Published 2008 292 pages
The Summary (from the book jacket)
“That’s a dead vampire I thought. My boss dragged me out of bed at two in the morning to see a dead vampire? I might be and Occult Special Investigator for Vancouver’s mystical Crime Lab, but a dead vampire is routine and no reason to disturb a person’s sleep. Then I took a closer look at the body…”
Tess Corday soon realizes that there is not going to be anything ordinary about this case – not the lab results on the cause of death; not Mia Polanski, the teenage girl living at the address found in the vamp’s pocket, who may well be in thrall to a demon; and certainly not Lucian Agrado, the necromancer who is liaison to the vampire community. Agrado is supposed to be part of the solution, but Tess suspects he might be a part of the problem.
Under pressure from her boss, Tess is trying to go by the book on this one. But when Mia reaches out to her, she risks her career to help the girl – and finds herself in the middle of a paranormal conspiracy that will change her life forever.
Or possibly end it…
Night Child is the first OSI novel by Canadian author Jes Battis. OSI stands for Occult Special Investigator, which is also the job title of Tess Corday the novel’s narrator and protagonist.
The opening pages of Night Child see Tess called out to a crime scene containing the body of a mysteriously dead (as in finally dead) vampire. As a junior employee of the Mystical Crime Lab unit of CORE (the Central Occult Regulation Enterprise) a dead vampire isn’t exactly unusual but as Tess starts to piece together the evidence it soon becomes apparent that there is more to this case than first meets the eye.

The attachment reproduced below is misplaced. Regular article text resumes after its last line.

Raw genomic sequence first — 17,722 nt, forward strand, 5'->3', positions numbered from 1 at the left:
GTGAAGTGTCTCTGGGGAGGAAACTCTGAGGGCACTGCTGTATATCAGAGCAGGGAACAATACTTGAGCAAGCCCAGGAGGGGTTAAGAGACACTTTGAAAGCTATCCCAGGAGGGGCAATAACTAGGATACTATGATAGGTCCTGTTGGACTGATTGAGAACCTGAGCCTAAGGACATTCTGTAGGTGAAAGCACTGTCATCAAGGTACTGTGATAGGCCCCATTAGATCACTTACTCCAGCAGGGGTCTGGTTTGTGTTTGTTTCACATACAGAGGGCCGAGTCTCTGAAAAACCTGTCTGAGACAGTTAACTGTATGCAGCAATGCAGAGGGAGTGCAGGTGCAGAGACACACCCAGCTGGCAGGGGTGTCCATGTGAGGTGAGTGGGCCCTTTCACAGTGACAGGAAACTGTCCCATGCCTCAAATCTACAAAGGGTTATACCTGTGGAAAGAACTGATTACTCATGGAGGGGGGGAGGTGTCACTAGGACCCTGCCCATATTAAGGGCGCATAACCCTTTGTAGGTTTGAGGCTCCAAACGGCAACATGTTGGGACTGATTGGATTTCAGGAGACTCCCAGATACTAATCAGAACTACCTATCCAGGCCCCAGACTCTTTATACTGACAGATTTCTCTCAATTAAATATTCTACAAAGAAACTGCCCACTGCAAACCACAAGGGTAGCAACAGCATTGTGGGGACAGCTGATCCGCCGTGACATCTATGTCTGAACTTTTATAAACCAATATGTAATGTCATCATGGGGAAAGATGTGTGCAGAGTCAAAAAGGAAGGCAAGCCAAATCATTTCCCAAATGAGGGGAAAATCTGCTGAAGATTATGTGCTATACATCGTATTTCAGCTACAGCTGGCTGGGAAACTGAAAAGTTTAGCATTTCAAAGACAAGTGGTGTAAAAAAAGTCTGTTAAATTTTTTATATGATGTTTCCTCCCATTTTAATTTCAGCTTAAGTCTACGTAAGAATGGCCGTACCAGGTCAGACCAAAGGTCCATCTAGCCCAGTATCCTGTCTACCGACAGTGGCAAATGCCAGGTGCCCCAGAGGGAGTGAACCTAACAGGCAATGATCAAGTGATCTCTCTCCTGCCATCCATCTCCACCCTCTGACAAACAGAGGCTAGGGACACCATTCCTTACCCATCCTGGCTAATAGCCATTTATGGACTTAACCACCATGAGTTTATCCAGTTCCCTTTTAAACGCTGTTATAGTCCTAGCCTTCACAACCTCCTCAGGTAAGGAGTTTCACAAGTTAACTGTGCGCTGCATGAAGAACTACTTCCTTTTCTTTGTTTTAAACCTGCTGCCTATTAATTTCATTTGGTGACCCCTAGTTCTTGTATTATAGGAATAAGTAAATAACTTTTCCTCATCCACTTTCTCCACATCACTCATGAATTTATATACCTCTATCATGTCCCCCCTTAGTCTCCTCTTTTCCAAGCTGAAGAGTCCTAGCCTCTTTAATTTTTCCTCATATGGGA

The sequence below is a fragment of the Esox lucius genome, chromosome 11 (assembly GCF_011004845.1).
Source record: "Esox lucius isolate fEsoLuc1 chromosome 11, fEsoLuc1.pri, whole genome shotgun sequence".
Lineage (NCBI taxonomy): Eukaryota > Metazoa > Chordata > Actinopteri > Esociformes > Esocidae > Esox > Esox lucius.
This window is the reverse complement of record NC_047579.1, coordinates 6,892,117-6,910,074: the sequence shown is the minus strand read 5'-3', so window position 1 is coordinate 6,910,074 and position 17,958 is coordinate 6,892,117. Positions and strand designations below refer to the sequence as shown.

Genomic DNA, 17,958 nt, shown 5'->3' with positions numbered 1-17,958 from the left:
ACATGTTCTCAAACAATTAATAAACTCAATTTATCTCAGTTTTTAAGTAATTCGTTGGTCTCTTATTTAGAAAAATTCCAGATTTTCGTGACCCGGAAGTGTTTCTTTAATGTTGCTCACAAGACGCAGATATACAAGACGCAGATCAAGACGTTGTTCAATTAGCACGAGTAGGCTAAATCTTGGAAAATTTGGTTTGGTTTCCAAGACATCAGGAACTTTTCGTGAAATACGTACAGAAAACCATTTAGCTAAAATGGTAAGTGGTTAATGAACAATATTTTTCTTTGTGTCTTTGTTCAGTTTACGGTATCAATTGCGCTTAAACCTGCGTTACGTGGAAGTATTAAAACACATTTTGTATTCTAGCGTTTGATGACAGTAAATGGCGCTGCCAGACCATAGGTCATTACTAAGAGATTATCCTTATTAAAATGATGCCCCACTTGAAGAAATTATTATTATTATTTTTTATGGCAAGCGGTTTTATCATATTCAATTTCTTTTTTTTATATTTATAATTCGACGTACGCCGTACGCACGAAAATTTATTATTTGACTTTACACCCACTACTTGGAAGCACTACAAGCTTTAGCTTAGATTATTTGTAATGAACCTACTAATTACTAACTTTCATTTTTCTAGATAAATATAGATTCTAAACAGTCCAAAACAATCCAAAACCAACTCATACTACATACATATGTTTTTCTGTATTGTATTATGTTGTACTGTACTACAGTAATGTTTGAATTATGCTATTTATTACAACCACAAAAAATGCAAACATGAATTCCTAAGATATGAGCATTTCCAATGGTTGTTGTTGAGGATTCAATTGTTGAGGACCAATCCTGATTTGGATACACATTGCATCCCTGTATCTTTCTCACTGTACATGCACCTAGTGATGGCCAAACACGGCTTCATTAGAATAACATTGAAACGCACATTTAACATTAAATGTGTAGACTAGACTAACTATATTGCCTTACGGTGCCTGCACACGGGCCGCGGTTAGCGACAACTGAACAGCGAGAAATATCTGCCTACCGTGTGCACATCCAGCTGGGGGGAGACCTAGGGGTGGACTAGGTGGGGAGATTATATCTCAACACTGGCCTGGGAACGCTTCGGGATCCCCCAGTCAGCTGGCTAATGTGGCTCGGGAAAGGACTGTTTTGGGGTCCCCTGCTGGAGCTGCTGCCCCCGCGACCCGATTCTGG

The story is told in first person by Tess and it contains classic elements of both the police procedural mystery thriller and the urban fantasy genre. In the police thriller corner we have Marcus, Tess’s boss. Tess has made her boss’s shit list. From the start of the book it is clear that she is an underachiever whose boss is just waiting for her to screw up enough that he can fire her. With her performance review due, he makes it clear that her career is riding on how she handles this case. In typical “loose cannon” fashion she disregards his warning…
In the urban fantasy corner we have a world where magic, demons, vampires, telepaths and necromancers exist alongside mostly unaware humans. We also have a young female protagonist willing to fight against the demons and vampires in order to protect the innocent citizens of Vancouver.
Night Child exists at the uneasy intersection of CSI and Buffy. As a fan of both shows I found elements of this book enjoyable but ultimately when forensic science is applied to the supernatural it does seem to suck the magic out of it. For me, forensic science and urban fantasy don’t make comfortable bedfellows; the scientific explanations often broke up the faster pacing of the urban fantasy story. You see with shows like CSI the investigating takes place in the laboratory with the evidence painstakingly revealed through the tiny facts that make up a crime scene. With shows like Buffy the investigation tends to be done by the heel of Buffy’s boot as she kicks demons back to hell. (And yes, I know she had the help of Willow library-geek-girl but it’s just not the same.)
However do not allow yourself to be constrained by my prejudices (and it isn’t often you’ll hear me say that) as an urban fantasy novel Night Child still has plenty going for it. The crime mystery elements are well plotted and the characterization is first rate. Tess’s character in particular was a refreshing change to the usual leather-clad gung-ho females that litter the urban fantasy genre.
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